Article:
How Much of a Deduction Will Your Charitable Gift Generate? You Choose!

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April 2017

One of the most attractive benefits derived from charitable planning is the charitable deduction, which reduces the out-of-pocket cost of your generosity. With some gifts you get a choice of the discount rate used for the deduction—and it can possibly make a difference of thousands of dollars in tax savings to you.

The choice in the discount rate is available with giving plans that have both charitable and noncharitable components. These are known as “split interest” gifts. For example, you could make a gift to us that creates a stream of income for you or other beneficiaries, with the remainder coming to us. Or you could make a gift in which the stream of income comes to us for a period of years and then the gift goes to whomever you choose.

There are special methods for calculating the deductible portion of split-interest gifts that use a factor based on certain prevailing interest rates. This IRS discount rate changes from month to month, which means that a gift of the same amount can generate a different deduction depending on which monthly rate is used in the calculation.

Even small changes in the discount rate can affect the amount of a charitable deduction—and fairly wide swings can have a substantial impact. For instance, the rate increased from 1.6% in November to 1.8% in December and then jumped all the way to 2.4% in January and 2.6% in February. The difference in the resulting charitable deduction could be significant, depending on such factors as the type of gift, the amount of the gift, and the age of the donor.

Let’s say you made a gift to us in January. You were allowed to use the discount rate in effect for the month of the gift or either of the two months immediately preceding the gift to determine the value of the charitable deductible interest. The recent rise in the discount rate creates bigger deductions for life-income gifts but lower deductions for other gifts such as charitable lead trusts. When rates fall, the opposite is true. There actually can be instances when, depending on your personal circumstances and the kind of charitable gift you make, it can be advantageous to choose a rate that generates a lower deduction.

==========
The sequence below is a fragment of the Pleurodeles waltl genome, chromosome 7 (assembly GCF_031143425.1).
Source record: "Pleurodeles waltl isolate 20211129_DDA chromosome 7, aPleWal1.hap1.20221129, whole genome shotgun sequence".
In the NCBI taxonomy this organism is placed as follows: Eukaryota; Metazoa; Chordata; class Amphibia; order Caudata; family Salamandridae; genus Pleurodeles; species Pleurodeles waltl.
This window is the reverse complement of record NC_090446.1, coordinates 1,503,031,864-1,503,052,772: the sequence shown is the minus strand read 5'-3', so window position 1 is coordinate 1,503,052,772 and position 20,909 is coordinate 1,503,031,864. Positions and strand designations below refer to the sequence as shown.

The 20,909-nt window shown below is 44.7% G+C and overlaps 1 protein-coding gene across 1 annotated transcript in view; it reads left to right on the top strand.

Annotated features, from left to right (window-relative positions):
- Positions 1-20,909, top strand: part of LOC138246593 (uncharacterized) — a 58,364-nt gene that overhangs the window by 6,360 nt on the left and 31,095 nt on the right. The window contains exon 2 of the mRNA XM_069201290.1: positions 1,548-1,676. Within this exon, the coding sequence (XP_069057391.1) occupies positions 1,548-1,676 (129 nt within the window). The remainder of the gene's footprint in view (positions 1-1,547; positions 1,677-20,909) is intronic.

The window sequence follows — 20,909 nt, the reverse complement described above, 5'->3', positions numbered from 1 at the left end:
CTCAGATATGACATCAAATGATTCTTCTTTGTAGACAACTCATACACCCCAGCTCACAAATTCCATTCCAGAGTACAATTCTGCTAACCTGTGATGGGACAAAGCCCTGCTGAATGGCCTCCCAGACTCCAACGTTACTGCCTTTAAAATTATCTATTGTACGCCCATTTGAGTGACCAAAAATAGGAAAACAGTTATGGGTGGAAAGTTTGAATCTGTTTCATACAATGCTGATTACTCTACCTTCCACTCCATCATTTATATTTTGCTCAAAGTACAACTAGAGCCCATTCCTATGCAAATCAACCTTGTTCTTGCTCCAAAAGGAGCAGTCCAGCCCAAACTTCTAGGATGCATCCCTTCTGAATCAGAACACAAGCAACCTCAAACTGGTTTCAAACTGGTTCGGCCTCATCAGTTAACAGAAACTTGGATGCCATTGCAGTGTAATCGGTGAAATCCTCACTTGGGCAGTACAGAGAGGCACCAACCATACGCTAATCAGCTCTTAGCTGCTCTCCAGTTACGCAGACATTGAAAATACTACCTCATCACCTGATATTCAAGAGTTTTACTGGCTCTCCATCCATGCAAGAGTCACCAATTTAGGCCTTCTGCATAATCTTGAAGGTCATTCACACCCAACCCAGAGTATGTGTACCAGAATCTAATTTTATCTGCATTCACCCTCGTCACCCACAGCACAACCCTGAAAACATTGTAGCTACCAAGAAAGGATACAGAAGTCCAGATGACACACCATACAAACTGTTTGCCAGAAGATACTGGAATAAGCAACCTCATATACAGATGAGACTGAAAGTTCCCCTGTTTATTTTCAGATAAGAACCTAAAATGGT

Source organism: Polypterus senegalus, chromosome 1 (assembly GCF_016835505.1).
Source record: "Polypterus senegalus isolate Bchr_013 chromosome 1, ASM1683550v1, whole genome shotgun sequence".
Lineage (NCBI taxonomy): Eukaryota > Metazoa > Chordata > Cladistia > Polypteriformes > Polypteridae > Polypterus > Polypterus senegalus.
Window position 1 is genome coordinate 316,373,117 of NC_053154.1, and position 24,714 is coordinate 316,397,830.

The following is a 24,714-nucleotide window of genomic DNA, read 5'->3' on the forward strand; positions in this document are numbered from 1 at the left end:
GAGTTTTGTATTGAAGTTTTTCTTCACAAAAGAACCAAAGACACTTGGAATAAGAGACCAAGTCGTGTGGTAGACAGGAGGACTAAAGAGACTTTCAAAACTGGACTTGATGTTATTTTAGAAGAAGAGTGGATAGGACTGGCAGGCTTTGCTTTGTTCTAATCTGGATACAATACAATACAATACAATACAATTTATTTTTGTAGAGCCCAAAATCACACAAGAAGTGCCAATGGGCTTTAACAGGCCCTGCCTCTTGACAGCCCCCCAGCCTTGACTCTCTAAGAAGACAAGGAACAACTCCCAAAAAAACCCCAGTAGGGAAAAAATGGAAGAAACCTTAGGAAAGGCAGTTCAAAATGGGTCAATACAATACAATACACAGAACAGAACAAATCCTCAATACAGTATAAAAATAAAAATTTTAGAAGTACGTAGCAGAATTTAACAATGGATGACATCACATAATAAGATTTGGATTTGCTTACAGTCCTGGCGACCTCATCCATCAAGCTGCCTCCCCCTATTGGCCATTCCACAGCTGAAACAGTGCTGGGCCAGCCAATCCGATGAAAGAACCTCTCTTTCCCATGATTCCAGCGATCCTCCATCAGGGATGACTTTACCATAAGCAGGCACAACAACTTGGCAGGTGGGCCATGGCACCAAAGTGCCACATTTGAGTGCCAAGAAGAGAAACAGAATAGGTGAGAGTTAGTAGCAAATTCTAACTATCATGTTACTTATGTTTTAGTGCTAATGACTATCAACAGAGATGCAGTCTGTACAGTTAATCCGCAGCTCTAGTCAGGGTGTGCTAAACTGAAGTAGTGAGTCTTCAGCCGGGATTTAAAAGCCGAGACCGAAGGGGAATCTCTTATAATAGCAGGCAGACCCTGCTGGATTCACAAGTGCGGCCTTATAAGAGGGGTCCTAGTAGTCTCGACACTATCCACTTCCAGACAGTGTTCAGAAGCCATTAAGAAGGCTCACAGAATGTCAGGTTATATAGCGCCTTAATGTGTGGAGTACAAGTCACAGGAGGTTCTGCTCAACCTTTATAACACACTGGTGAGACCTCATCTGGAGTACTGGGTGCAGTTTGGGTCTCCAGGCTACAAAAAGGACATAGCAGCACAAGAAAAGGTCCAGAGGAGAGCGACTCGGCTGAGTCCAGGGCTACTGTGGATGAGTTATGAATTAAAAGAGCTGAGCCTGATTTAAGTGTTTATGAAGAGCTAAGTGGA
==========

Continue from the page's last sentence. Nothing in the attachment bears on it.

We are pleased to work with you and your tax professional to determine the best rate. Your tax professional will also advise you on the process for formally choosing a rate if you choose not to use the rate in effect for the month of your gift.

Remember, your ability to choose a discount rate only works retrospectively—looking back at the two previous months. If you are contemplating a substantial split-interest gift, you will want to keep an eye on where the discount rate is and where it is likely to go.

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Ensuring America's Automotive History is Preserved

1965 Lotus F2There are many factors that show America's automotive history is at risk:

  • Our education system emphasizes college-prep and focuses less on the applied arts, crafts and trades. Meaning less young adults are entering the workforce in the areas of restoration and preservation of vintage vehicles, including motorcycles, boats and planes.
  • Car services are becoming more popular and are competing with traditional car ownership.
  • Technological advances have made modern cars more reliable and longer lasting – reducing the need for local repair shops. Hyper-sophisticated safety and environmental requirements make it difficult for a local mechanic to maintain or repair vehicles.
  • Government sponsored museums are dedicated to art, technology, history, air and space, but there is no Smithsonian for the automobile. Many traditional car museums have a limited purpose beyond showcasing the collections of its founders. They're often static in nature, have limited cultural reference and unfortunately, often collapse with the death of their founders with collections sold and dispersed.